Martian Meteorite For Sale Is A 'Little Time Capsule'

While NASA's robot is taking photos of Martian rocks, there are several pieces of the real thing on Earth. In 2011, an extremely rare event happened in Morocco — people observed a meteorite fall and recovered it before it was contaminated by water or organisms from Earth. Scientists now describe how it was made, and what it's made of. Now this weekend a piece of the asteroid is up for sale at a pricy auction house in Manhattan. Science and art have converged in a piece of Martian rock.

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And now to one more rare thing that came from space: a meteorite. Some of the most unusual and prized meteorites fell to Earth from Mars. In a new journal article, scientists describe the latest one that was discovered, and this weekend, you can buy a piece of it. NPR's Christopher Joyce has this story of a journey from Mars to a Manhattan auction house.

CHRISTOPHER JOYCE, BYLINE: The meteorite is called Tissint, and it contains a unique story about Mars.

CAROLINE SMITH: Many people think that this meteorite may well be one of the most important meteorites that have actually fallen in the last century.

JOYCE: That's meteoriticist Caroline Smith at London's Museum of Natural History, which owns one of the biggest pieces of Tissint. She's one of the scientists who described it in the journal Science. Tissint's journey began as volcanic rock on the Martian surface. Smith says they can tell liquid washed over the rock and deposited bits of soil in it. Then an asteroid smacked into Mars and blasted the rock into space. In 2011, it flamed through the Earth's atmosphere and smashed into the Moroccan desert. Smith notes that while NASA's robot Curiosity is now driving around Mars, meteorite experts have the real thing.

SMITH: The thing is no matter how fantastic the robotic missions are, it's still not the same as being able to actually analyze a piece of rock in a laboratory on Earth. So the - I think the big message here is that the meteorite is almost ground-truthing what we're actually seeing on Mars.

JOYCE: Tissint is also special because the impact that blew it off Mars melted part of its surface into smooth, black glass. That trapped bubbles of Martian atmosphere and elements inside. Also, its fragments were found quickly, so it hasn't been too contaminated by elements on Earth. Scientists have just begun to tease out its story.

SMITH: Whenever I pick up a meteorite, I get excited. Each of those stones is a little time capsule and a little space probe to actually help us understand how our solar system formed.

JOYCE: But the piece in London is just one of many that broke off Tissint as it hurtled through Earth's atmosphere. Where they ended up is a story that begins in Morocco. Meteorite scientist Hasnaa Chennaoui Aoudjehane had heard about the fireball in the sky. Last January, she traveled 700 miles from Casablanca, over the Sahara, to find the strewn field where pieces were spread across the sand. She was not the first one there.

HASNAA CHENNAOUI AOUDJEHANE: The first thing that I see is hundreds of people in the middle of nowhere, and this is something that I will never forget.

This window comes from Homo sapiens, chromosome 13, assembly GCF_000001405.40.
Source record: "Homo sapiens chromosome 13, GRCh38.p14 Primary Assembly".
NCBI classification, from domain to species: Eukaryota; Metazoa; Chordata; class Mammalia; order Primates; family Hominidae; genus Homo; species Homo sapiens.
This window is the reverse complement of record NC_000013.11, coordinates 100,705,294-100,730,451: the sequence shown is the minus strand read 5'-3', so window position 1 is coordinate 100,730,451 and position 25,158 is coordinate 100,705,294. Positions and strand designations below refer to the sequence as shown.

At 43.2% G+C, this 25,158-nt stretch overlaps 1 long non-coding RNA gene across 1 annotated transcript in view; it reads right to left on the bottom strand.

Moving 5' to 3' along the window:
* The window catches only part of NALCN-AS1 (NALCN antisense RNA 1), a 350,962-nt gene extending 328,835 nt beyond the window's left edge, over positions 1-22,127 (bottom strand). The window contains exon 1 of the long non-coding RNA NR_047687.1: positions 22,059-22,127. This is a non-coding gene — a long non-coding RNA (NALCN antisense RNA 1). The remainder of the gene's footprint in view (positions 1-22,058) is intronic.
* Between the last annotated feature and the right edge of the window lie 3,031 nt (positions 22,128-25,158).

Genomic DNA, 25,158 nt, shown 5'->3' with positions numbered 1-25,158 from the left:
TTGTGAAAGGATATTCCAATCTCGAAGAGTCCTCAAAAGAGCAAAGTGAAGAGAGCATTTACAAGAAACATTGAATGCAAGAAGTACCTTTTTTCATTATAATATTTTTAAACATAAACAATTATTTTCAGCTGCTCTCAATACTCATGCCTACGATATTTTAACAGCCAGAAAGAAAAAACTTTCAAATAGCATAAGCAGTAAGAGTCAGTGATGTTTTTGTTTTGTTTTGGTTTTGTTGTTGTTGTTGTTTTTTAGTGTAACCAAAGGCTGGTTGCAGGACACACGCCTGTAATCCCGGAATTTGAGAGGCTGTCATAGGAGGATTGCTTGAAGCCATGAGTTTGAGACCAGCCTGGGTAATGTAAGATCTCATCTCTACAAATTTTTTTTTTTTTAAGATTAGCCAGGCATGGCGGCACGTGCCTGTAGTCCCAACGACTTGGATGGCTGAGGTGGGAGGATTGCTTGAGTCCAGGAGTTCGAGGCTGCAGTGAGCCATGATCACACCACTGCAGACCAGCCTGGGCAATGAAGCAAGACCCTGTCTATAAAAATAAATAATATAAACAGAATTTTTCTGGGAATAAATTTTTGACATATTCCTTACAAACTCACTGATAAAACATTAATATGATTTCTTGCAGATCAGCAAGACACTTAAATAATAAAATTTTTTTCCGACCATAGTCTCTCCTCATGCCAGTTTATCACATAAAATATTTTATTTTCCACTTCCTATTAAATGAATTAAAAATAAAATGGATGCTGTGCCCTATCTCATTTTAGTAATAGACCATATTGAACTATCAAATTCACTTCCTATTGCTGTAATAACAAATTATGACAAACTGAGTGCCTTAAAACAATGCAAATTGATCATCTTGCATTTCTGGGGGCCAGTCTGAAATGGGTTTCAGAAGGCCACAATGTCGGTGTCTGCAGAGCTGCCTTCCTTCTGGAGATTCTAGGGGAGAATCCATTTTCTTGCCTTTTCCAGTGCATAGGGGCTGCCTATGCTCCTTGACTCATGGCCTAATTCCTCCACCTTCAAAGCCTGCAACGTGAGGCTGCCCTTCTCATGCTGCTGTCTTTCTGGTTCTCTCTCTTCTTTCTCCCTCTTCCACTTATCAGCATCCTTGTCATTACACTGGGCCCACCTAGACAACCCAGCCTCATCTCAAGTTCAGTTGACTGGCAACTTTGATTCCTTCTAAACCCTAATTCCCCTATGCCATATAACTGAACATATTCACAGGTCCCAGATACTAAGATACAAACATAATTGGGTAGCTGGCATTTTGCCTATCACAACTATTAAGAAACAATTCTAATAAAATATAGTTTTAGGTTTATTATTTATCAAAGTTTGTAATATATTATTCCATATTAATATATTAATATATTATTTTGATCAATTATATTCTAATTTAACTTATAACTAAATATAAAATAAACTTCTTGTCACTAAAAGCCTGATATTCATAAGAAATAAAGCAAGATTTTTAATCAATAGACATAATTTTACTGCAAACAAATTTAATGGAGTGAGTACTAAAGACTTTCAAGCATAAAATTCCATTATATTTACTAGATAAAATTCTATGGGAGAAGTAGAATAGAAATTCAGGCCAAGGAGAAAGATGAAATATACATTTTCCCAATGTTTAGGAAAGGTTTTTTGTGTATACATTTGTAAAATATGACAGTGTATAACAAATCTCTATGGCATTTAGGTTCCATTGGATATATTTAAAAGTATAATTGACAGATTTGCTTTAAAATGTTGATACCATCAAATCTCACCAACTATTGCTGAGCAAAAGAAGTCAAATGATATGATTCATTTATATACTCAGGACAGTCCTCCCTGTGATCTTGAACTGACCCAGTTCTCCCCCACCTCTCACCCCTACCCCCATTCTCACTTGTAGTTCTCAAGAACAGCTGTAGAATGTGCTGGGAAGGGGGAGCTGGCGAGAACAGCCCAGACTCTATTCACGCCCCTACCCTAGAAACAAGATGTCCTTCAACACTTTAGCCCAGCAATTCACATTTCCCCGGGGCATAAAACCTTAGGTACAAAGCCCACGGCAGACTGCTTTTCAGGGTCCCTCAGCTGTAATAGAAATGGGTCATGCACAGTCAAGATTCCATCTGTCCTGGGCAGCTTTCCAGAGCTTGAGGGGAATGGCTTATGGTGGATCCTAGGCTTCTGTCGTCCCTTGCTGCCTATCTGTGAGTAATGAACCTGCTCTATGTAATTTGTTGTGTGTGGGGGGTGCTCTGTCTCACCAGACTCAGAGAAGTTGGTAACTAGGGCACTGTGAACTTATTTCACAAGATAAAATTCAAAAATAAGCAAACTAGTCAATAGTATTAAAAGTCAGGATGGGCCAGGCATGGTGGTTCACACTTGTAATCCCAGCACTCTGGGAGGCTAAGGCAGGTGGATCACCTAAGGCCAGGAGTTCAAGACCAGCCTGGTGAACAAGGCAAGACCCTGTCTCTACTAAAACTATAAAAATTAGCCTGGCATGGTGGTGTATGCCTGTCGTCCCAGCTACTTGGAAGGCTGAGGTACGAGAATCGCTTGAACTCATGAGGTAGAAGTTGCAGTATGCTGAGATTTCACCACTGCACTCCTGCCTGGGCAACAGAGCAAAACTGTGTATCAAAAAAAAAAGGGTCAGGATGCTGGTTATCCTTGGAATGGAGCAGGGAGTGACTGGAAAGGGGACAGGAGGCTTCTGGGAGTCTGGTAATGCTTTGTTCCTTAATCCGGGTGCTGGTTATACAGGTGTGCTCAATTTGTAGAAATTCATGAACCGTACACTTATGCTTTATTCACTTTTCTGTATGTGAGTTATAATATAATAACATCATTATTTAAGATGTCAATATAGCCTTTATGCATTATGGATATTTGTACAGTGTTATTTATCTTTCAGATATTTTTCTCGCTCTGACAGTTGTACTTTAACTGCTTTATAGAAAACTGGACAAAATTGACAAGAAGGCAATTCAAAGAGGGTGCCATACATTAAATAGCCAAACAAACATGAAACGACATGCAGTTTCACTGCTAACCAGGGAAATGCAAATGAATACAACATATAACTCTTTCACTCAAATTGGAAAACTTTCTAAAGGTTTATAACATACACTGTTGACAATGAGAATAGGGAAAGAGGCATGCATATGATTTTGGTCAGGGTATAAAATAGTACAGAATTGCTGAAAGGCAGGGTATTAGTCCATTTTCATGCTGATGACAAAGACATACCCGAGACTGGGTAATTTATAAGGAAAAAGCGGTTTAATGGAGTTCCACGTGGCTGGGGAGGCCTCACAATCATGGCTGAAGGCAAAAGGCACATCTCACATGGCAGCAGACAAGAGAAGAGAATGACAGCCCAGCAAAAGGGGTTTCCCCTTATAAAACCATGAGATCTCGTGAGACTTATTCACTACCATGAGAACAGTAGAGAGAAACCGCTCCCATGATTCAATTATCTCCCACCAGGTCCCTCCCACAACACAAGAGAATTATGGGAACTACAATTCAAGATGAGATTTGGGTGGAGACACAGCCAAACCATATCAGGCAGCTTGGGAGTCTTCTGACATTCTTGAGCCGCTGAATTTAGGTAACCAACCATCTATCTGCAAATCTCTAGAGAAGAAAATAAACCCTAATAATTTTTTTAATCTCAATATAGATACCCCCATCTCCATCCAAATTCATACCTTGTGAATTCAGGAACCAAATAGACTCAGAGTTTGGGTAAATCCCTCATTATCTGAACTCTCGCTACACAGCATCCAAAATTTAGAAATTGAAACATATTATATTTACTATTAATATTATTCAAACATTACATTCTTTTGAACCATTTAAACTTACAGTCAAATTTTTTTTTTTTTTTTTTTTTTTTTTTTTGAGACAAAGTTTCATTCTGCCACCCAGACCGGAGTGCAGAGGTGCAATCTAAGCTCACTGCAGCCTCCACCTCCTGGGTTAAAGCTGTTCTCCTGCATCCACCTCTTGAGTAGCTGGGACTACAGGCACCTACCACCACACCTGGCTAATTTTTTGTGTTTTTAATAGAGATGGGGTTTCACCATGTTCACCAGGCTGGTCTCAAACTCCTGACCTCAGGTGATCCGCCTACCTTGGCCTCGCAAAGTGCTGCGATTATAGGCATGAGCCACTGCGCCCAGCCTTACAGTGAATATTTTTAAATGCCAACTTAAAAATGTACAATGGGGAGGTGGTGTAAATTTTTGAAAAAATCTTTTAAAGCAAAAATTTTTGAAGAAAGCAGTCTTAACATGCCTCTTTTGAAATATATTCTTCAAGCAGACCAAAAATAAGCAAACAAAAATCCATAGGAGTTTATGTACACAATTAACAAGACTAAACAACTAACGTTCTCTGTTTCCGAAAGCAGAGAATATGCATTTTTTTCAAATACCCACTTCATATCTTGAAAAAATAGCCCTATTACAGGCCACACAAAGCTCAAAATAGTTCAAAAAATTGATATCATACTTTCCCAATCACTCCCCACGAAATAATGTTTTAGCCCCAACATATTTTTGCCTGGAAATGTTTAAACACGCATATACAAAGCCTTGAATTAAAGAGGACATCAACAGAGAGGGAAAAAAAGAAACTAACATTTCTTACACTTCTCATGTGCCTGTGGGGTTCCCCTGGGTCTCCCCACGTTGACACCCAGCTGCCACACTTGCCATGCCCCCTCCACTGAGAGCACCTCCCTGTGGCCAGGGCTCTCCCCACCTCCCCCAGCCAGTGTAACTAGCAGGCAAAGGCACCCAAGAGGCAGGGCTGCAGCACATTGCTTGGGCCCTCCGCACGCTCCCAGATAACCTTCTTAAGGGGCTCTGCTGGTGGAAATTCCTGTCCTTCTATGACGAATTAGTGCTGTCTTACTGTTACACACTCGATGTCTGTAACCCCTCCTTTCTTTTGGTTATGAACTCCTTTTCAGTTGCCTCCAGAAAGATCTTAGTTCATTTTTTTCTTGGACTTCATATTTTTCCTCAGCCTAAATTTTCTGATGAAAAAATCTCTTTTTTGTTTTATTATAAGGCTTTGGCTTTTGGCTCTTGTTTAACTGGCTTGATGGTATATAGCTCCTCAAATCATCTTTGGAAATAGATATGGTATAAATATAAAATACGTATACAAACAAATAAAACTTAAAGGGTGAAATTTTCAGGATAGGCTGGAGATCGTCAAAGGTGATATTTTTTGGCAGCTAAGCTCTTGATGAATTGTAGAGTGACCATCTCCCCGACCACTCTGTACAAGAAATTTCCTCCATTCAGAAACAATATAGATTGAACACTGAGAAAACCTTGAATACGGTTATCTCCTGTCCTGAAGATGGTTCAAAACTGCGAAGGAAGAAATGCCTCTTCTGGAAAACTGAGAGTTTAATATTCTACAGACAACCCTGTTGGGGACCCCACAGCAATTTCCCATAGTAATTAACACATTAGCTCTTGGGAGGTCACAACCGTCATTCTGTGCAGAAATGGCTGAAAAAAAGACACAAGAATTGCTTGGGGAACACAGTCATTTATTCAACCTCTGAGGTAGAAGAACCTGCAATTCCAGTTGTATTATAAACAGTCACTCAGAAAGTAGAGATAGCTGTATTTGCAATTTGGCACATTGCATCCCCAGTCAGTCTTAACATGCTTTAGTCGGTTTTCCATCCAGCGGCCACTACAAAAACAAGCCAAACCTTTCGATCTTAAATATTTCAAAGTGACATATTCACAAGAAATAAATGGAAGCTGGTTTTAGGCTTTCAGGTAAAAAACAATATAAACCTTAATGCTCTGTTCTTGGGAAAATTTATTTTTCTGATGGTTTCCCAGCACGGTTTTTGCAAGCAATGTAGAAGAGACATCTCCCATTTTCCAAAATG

JOYCE: Men, women and children were camped out, hunting for the pieces. Meteorites are often found in North Africa - unusual rocks stand out in the desert - and they bring a good price. She brought some small pieces for her university in Casablanca. Professional dealers scooped up the rest. About that time, a meteorite collector and dealer in New York City named Darryl Pitt got a tip about pieces of Mars for sale. Pitt got money from investors. A Moroccan dealer sold him a piece, dispatching his au pair to fly with it to New York City.

DARRYL PITT: Immediately after she clears customs, she reaches into her purse and gives me a packet, and I'm looking around, looking at the cameras and thinking, oh, my golly, this is going to be a problem.

JOYCE: Not that it was illegal, but the transaction made it look like it. Pitt bought or brokered the sale of more pieces, including the one that went to London's Natural History Museum.

PITT: It's important to make the material available to scientists and researchers first and foremost.

JOYCE: The museum's Caroline Smith agrees that collectors and scientists do help each other.

SMITH: I would be not telling the truth if I said there was no tension with anything where large amounts of money is involved, but I would like to stress that, you know, on the whole, relationships are very good. It's a mutually beneficial arrangement in many cases.

JOYCE: On Sunday, a piece of Tissint will be offered at a meteorite auction in Manhattan. Pitt helped Heritage Auctions arrange it. He says the Martian meteorites are the stars because there are so few. All told, on Earth...

PITT: You're talking about, like, about 300 pounds of material. That's it. Mars is among the rarest substances on Earth.

JOYCE: The Tissint fragment at the auction starts at $230,000. As for potential buyers...

PITT: Most anyone who has an appreciation for the exotic, the romantic, anyone who wants to enthrall a child or anyone's sense of wonder. Radio hosts?

(LAUGHTER)

PITT: Everyone.

JOYCE: Christopher Joyce, NPR News.

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